Globalization and world literature – does contemporary postcolonial novel inform a new critical cosmopolitanism?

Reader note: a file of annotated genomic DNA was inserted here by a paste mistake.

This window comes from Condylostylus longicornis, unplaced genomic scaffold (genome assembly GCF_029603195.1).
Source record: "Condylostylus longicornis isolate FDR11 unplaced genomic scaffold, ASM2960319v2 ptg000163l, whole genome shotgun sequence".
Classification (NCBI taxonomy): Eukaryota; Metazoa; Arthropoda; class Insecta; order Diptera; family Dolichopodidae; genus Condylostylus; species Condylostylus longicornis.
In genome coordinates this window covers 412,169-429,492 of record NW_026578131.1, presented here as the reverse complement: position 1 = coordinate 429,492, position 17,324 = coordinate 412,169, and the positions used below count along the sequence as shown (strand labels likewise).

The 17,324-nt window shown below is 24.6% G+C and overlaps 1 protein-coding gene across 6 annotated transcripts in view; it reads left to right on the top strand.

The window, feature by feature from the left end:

Criticism on cultural globalization is divided into two main approaches: the first positively evaluates transnational flows (Arjun Appadurai, Modernity at Large, 1996), such as migrations, cultural hybridity, translation of languages and cultures, and nomadism of theory; the second approach fosters a negative description of cultural globalization as an integral part of globalized capital (Fredric Jameson, Masao Miyoshi, Arif Dirlik). The Anglophone postcolonial novel which emerged as a revolt against defining literature from the former British empire as Commonwealth Literature, is a literary phenomenon described famously by Salman Rushdie as “the Empire writes back with a vengeance” (1982). Postcolonial literature is engaged in the dialog with the canon and heritage of the English langauge (and writing). Its goal is to show the autonomy of this literature, its equality with the English canon, and, most of all, its power to undermine the center/periphery dichotomy. Currently this bipolarity is getting dispersed into many directions, and the postcolonial meets and passes into the global. In my paper, I am going to discuss main features of postcolonial novel in the context of globalization and the incipient problem of world literature. Discussing briefly the history of the concept via Goethe and Bakhtin, I claim that postcolonial novel has a chance to develop into the properly world literature. Although some postcolonial novel trades cultural difference to the metropolitan consumer craving for multicultural goods, the innovation and vitality of this novel proves that it still has the power to invent the genre anew. I argue that the key question about today’s world literature is whether it may provide an alternative to the homogenizing sweep of globalization – an alternative called “critical cosmopolitanism” (Walter Mignolo), or “grassroots globalization” (Arjun Appadurai).Otwórz Artykuł